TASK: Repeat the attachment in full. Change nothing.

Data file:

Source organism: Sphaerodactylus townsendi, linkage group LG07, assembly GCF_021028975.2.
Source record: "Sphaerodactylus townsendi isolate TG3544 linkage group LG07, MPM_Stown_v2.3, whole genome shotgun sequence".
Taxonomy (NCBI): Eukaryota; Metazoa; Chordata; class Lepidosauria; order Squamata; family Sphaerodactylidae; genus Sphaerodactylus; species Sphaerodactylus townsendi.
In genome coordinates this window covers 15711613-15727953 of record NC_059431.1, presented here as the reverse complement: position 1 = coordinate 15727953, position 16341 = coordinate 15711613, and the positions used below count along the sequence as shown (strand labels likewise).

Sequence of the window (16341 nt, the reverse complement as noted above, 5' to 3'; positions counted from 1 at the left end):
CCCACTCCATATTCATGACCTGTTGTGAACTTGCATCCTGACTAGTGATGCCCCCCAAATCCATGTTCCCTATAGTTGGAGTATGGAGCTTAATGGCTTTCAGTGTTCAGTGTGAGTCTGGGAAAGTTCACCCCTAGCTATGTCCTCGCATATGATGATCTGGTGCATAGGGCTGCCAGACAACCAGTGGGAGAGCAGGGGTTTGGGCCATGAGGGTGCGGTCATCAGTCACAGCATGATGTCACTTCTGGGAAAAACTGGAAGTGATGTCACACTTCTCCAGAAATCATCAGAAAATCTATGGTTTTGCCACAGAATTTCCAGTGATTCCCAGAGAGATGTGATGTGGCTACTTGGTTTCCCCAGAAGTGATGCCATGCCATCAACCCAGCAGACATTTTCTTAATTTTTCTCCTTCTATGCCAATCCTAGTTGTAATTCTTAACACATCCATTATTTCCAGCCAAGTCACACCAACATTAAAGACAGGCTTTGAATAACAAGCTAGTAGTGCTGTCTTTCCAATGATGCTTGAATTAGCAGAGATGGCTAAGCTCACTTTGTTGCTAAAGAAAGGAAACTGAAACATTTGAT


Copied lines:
Source organism: Sphaerodactylus townsendi, linkage group LG07, assembly GCF_021028975.2.
Source record: "Sphaerodactylus townsendi isolate TG3544 linkage group LG07, MPM_Stown_v2.3, whole genome shotgun sequence".
Taxonomy (NCBI): Eukaryota; Metazoa; Chordata; class Lepidosauria; order Squamata; family Sphaerodactylidae; genus Sphaerodactylus; species Sphaerodactylus townsendi.
In genome coordinates this window covers 15711613-15727953 of record NC_059431.1, presented here as the reverse complement: position 1 = coordinate 15727953, position 16341 = coordinate 15711613, and the positions used below count along the sequence as shown (strand labels likewise).

Sequence of the window (16341 nt, the reverse complement as noted above, 5' to 3'; positions counted from 1 at the left end):
CCCACTCCATATTCATGACCTGTTGTGAACTTGCATCCTGACTAGTGATGCCCCCCAAATCCATGTTCCCTATAGTTGGAGTATGGAGCTTAATGGCTTTCAGTGTTCAGTGTGAGTCTGGGAAAGTTCACCCCTAGCTATGTCCTCGCATATGATGATCTGGTGCATAGGGCTGCCAGACAACCAGTGGGAGAGCAGGGGTTTGGGCCATGAGGGTGCGGTCATCAGTCACAGCATGATGTCACTTCTGGGAAAAACTGGAAGTGATGTCACACTTCTCCAGAAATCATCAGAAAATCTATGGTTTTGCCACAGAATTTCCAGTGATTCCCAGAGAGATGTGATGTGGCTACTTGGTTTCCCCAGAAGTGATGCCATGCCATCAACCCAGCAGACATTTTCTTAATTTTTCTCCTTCTATGCCAATCCTAGTTGTAATTCTTAACACATCCATTATTTCCAGCCAAGTCACACCAACATTAAAGACAGGCTTTGAATAACAAGCTAGTAGTGCTGTCTTTCCAATGATGCTTGAATTAGCAGAGATGGCTAAGCTCACTTTGTTGCTAAAGAAAGGAAACTGAAACATTTGAT